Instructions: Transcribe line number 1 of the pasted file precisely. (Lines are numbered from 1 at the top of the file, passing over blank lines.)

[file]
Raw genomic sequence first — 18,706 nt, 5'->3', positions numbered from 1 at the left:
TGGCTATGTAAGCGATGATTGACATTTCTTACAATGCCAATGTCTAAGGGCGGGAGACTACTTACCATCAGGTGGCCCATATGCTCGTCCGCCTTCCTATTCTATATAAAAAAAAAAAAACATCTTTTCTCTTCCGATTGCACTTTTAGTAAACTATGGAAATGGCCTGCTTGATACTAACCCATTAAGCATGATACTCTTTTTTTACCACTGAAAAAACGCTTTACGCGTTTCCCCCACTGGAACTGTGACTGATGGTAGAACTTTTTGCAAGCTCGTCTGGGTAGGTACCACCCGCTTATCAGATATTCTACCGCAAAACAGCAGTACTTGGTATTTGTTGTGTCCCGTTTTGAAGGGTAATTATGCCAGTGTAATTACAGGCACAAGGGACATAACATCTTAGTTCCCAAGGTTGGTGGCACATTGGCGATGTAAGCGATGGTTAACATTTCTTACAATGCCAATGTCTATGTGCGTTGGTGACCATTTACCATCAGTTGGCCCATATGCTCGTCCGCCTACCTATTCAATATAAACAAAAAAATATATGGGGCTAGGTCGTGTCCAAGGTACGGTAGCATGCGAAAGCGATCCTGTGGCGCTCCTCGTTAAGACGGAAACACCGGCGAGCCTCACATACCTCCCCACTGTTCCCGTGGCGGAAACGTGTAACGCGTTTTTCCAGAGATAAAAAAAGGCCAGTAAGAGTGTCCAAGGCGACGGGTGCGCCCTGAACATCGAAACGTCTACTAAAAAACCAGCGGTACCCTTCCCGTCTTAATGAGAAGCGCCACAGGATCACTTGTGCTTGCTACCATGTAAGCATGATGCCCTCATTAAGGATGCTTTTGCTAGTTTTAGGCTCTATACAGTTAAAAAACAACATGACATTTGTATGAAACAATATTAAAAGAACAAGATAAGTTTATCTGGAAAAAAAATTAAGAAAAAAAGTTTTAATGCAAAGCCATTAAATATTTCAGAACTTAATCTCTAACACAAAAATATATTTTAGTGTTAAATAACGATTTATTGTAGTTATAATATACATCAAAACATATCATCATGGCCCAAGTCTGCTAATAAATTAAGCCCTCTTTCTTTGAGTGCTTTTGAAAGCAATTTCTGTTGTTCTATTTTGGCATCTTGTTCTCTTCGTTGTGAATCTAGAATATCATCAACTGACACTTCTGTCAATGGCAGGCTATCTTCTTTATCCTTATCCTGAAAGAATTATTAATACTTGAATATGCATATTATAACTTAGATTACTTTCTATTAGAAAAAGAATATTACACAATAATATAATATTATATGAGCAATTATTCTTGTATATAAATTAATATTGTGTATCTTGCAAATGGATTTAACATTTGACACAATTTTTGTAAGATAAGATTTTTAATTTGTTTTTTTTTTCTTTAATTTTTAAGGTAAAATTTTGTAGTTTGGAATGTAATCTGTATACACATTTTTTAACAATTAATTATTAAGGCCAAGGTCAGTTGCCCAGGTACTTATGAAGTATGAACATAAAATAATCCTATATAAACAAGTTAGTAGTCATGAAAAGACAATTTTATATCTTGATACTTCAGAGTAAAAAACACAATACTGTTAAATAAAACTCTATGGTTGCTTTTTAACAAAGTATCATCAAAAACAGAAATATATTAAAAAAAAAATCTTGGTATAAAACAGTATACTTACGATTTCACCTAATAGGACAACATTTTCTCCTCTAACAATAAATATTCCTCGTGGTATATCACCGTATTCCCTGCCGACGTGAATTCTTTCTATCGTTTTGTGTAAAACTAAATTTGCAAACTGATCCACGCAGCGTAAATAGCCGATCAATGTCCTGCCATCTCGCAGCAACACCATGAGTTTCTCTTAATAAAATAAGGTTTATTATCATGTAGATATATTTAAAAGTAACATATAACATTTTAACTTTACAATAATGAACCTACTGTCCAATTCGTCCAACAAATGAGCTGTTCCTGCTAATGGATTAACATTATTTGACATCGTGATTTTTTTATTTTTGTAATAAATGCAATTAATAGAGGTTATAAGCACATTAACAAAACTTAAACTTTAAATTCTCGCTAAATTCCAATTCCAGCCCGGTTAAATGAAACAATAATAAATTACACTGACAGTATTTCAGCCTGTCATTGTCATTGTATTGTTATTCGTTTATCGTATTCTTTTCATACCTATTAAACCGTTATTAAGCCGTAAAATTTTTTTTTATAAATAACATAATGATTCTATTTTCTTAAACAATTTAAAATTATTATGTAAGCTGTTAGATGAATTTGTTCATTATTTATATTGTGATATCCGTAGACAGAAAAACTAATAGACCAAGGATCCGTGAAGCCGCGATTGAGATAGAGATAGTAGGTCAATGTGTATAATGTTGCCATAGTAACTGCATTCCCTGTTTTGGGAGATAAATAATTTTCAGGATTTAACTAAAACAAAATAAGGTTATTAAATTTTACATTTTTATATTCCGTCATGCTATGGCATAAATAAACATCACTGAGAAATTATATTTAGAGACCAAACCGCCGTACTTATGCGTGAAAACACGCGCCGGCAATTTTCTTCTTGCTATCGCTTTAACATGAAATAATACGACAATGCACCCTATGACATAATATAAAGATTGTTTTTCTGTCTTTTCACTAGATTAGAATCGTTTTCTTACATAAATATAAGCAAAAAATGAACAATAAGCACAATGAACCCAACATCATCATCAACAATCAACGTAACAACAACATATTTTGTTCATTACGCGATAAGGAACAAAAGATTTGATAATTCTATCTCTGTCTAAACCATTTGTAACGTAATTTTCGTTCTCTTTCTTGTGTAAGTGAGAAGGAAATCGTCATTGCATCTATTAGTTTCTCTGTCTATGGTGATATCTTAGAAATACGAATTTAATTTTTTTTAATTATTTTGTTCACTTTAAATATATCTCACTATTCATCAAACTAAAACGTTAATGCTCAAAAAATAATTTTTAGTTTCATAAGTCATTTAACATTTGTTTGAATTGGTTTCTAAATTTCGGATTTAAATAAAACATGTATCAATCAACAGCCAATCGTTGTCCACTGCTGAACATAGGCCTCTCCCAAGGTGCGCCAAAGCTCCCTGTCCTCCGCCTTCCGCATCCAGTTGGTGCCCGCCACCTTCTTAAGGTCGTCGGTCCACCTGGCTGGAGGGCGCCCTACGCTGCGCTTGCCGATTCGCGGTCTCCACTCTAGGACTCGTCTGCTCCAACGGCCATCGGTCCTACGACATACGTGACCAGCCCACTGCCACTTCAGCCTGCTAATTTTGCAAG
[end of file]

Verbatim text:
Raw genomic sequence first — 18,706 nt, 5'->3', positions numbered from 1 at the left: